First new houses in two years approved for Karratha
For the first time in two years, the City of Karratha’s building services team has approved building permits for new houses.
The last time a building permit for a private residence in Karratha was approved was in October 2016 — a stark contrast from the peak of the mining boom when the local government was granting more building approvals than the City of Perth.
But last month the City of Karratha approved two applications for new properties, in what property insiders say is a promising sign of early growth in the local real estate market.
Including the two just approved, there have only been five applications for new builds in the City granted since July, 2015.
Mayor Peter Long said it was always pleasing to see signs of growth in the region.
“While we are unlikely to see the very high growth rates of the construction boom years, there are signs that things are picking up and hopefully this will lead to more sustainable long-term growth and more people choosing to call Karratha home,” he said.
The new homes are being built in Nickol West and Baynton West by local builder Timik Developments.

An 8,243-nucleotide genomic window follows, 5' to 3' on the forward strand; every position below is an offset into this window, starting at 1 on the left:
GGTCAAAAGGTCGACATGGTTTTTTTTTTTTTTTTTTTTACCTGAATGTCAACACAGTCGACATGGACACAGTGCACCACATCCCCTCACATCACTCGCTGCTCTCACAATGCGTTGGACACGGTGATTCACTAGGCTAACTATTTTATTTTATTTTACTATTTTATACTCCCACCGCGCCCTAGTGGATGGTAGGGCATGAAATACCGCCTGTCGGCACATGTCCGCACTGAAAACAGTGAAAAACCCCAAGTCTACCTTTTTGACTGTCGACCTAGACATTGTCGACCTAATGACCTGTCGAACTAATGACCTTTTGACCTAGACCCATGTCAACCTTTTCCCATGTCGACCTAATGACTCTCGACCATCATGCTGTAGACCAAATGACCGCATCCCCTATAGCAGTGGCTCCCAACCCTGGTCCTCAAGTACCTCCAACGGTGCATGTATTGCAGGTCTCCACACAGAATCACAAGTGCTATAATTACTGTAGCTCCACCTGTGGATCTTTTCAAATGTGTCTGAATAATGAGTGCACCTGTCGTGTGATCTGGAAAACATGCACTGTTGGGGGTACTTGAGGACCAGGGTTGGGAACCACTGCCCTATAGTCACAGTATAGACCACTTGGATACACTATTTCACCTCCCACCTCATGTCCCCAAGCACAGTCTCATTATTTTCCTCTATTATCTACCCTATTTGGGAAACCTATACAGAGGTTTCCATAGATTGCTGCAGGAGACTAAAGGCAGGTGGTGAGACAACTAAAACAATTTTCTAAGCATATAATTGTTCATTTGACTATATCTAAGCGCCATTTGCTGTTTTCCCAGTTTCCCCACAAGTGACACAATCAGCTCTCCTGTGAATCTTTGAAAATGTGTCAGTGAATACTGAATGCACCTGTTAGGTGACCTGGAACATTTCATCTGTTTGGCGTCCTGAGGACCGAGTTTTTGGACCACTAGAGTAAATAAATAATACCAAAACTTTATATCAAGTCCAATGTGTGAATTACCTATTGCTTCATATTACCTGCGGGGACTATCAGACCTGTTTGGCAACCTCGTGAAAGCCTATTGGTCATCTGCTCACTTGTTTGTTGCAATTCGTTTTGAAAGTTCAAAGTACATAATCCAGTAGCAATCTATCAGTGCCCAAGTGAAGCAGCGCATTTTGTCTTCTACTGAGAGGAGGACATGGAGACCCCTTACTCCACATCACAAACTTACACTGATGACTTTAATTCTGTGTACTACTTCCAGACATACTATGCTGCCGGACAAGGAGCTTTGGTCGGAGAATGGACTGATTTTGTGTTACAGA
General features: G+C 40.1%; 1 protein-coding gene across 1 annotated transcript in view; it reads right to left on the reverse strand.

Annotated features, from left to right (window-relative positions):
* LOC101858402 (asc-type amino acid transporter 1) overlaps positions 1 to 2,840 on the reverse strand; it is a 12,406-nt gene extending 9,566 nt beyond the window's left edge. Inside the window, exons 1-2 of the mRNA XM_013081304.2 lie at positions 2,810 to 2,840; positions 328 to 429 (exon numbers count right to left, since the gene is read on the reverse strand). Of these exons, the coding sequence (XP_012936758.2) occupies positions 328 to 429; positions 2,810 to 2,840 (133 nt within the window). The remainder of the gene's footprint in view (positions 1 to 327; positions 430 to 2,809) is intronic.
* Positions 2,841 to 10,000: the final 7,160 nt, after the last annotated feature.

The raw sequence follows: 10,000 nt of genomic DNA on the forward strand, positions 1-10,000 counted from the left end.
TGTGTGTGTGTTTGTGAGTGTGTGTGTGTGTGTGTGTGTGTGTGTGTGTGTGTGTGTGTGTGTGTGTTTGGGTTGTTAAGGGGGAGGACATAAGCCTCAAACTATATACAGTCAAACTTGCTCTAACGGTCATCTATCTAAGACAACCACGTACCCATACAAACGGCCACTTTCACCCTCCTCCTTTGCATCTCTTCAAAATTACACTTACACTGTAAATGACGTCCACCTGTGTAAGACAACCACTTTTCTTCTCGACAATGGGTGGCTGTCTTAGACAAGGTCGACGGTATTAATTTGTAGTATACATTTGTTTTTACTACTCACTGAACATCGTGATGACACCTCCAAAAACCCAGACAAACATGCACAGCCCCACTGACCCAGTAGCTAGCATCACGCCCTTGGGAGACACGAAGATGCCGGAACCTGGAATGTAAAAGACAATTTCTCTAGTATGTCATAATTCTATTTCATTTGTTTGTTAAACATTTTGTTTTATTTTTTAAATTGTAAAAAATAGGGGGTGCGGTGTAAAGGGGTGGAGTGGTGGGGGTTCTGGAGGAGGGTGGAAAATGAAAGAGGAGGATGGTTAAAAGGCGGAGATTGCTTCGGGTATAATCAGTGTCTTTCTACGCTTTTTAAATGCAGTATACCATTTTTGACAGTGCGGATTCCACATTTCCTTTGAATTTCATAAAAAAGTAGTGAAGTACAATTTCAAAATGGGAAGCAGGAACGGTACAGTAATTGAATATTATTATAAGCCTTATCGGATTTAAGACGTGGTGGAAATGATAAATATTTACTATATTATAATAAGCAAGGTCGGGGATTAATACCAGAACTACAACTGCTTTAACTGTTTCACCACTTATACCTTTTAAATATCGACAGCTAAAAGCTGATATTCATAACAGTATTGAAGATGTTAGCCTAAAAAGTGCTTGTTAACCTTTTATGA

Timik manager Tim Fleischer said the home in Nickol West would be a custom-built four-bedroom, two-bathroom property with a double lock-up garage and a 120sqm shed.
“The market has been down for such a long time, but now there’s not as many houses on sale and the prices of them are going up, so it’s more comparative between building something new as opposed to buying established,” he said.
“We have priced about 25-30 houses this year, so we should have a few more sign up shortly.
“We won’t be building 30 houses a year like in the boom, but a few more would be good.”
Real Estate Institute of WA president Hayden Groves said the general housing market in Karratha was seeing its biggest improvement in six years.
“House median sale prices in the Karratha region rose by 16 per cent over the year, which is the first annual increase recorded since July, 2012, (and) it is also the first time since 2007 where house sales have exceed 300,” he said.
The Karratha urban area’s housing market, much like the rest of the Pilbara, has been heavily impacted by changes in the resources industry over the past 10 years.
The end of the mining boom resulted in slow population growth and therefore slower demand for property, but this year mining companies have announced multiple replacement projects for the Pilbara.
“These projects are expected to inject billions in investment to the region and create around 20,000 local jobs, (so) these new jobs should support the local population and demand for housing,” Mr Groves said.
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